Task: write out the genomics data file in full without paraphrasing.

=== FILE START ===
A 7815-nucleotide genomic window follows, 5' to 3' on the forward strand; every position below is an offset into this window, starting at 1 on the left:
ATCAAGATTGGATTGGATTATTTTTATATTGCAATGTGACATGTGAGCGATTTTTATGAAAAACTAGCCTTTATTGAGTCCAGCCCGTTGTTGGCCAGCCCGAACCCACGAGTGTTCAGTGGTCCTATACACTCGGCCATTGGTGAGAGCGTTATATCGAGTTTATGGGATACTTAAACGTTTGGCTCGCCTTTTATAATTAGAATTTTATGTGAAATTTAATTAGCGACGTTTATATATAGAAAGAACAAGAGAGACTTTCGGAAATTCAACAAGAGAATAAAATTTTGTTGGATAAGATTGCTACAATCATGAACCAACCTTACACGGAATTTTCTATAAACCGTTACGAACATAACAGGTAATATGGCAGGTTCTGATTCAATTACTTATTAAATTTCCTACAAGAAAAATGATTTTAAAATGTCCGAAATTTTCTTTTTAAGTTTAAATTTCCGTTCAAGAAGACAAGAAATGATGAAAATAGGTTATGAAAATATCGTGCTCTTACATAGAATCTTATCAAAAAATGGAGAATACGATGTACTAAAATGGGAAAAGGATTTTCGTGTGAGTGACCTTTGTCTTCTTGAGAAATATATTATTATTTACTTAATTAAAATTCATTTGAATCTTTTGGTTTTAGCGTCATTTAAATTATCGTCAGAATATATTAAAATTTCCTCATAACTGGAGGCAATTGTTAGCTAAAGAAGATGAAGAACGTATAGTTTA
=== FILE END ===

A 7815-nucleotide genomic window follows, 5' to 3' on the forward strand; every position below is an offset into this window, starting at 1 on the left:
ATCAAGATTGGATTGGATTATTTTTATATTGCAATGTGACATGTGAGCGATTTTTATGAAAAACTAGCCTTTATTGAGTCCAGCCCGTTGTTGGCCAGCCCGAACCCACGAGTGTTCAGTGGTCCTATACACTCGGCCATTGGTGAGAGCGTTATATCGAGTTTATGGGATACTTAAACGTTTGGCTCGCCTTTTATAATTAGAATTTTATGTGAAATTTAATTAGCGACGTTTATATATAGAAAGAACAAGAGAGACTTTCGGAAATTCAACAAGAGAATAAAATTTTGTTGGATAAGATTGCTACAATCATGAACCAACCTTACACGGAATTTTCTATAAACCGTTACGAACATAACAGGTAATATGGCAGGTTCTGATTCAATTACTTATTAAATTTCCTACAAGAAAAATGATTTTAAAATGTCCGAAATTTTCTTTTTAAGTTTAAATTTCCGTTCAAGAAGACAAGAAATGATGAAAATAGGTTATGAAAATATCGTGCTCTTACATAGAATCTTATCAAAAAATGGAGAATACGATGTACTAAAATGGGAAAAGGATTTTCGTGTGAGTGACCTTTGTCTTCTTGAGAAATATATTATTATTTACTTAATTAAAATTCATTTGAATCTTTTGGTTTTAGCGTCATTTAAATTATCGTCAGAATATATTAAAATTTCCTCATAACTGGAGGCAATTGTTAGCTAAAGAAGATGAAGAACGTATAGTTTA